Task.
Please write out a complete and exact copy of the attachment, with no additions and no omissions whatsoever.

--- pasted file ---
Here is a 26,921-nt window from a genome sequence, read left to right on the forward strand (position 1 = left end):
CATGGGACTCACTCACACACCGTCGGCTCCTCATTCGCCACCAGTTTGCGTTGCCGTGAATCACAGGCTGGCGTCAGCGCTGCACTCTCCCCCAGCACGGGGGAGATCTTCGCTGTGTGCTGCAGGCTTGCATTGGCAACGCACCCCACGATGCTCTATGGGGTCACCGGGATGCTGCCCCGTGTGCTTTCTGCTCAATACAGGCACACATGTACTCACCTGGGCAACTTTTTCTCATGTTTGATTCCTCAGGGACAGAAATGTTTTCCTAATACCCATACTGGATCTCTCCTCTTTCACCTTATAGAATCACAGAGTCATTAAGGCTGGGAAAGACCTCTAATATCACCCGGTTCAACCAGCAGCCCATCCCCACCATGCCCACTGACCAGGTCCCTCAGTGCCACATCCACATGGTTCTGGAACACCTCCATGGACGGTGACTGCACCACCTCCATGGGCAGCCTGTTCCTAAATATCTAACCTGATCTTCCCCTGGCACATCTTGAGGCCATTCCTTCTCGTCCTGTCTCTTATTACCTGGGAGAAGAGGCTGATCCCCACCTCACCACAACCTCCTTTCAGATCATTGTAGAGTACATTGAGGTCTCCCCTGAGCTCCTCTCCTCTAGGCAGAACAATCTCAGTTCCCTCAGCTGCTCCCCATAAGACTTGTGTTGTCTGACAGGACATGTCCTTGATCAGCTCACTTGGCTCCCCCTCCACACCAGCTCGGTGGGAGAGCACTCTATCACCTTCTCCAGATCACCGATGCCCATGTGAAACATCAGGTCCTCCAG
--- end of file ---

Here is a 26,921-nt window from a genome sequence, read left to right on the forward strand (position 1 = left end):
CATGGGACTCACTCACACACCGTCGGCTCCTCATTCGCCACCAGTTTGCGTTGCCGTGAATCACAGGCTGGCGTCAGCGCTGCACTCTCCCCCAGCACGGGGGAGATCTTCGCTGTGTGCTGCAGGCTTGCATTGGCAACGCACCCCACGATGCTCTATGGGGTCACCGGGATGCTGCCCCGTGTGCTTTCTGCTCAATACAGGCACACATGTACTCACCTGGGCAACTTTTTCTCATGTTTGATTCCTCAGGGACAGAAATGTTTTCCTAATACCCATACTGGATCTCTCCTCTTTCACCTTATAGAATCACAGAGTCATTAAGGCTGGGAAAGACCTCTAATATCACCCGGTTCAACCAGCAGCCCATCCCCACCATGCCCACTGACCAGGTCCCTCAGTGCCACATCCACATGGTTCTGGAACACCTCCATGGACGGTGACTGCACCACCTCCATGGGCAGCCTGTTCCTAAATATCTAACCTGATCTTCCCCTGGCACATCTTGAGGCCATTCCTTCTCGTCCTGTCTCTTATTACCTGGGAGAAGAGGCTGATCCCCACCTCACCACAACCTCCTTTCAGATCATTGTAGAGTACATTGAGGTCTCCCCTGAGCTCCTCTCCTCTAGGCAGAACAATCTCAGTTCCCTCAGCTGCTCCCCATAAGACTTGTGTTGTCTGACAGGACATGTCCTTGATCAGCTCACTTGGCTCCCCCTCCACACCAGCTCGGTGGGAGAGCACTCTATCACCTTCTCCAGATCACCGATGCCCATGTGAAACATCAGGTCCTCCAG